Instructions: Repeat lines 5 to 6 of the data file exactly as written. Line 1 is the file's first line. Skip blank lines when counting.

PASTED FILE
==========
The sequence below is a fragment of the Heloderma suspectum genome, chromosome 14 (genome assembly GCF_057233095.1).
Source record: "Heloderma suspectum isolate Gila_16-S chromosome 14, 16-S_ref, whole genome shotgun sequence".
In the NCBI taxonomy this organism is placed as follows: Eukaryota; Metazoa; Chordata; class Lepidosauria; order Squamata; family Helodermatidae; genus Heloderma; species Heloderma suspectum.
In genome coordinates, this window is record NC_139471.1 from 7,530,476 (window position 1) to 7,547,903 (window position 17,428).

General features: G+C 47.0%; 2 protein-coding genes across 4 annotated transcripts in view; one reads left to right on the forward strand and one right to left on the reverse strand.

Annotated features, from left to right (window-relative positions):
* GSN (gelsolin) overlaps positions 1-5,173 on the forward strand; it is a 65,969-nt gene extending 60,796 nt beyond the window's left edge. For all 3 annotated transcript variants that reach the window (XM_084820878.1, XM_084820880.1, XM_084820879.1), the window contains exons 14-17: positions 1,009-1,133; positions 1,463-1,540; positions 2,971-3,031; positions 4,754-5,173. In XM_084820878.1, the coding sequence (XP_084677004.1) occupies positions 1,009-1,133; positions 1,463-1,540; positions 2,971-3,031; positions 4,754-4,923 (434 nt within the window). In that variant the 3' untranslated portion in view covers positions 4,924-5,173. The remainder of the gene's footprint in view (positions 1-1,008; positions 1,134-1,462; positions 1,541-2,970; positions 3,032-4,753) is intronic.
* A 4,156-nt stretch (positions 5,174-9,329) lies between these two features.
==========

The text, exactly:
General features: G+C 47.0%; 2 protein-coding genes across 4 annotated transcripts in view; one reads left to right on the forward strand and one right to left on the reverse strand.

Annotated features, from left to right (window-relative positions):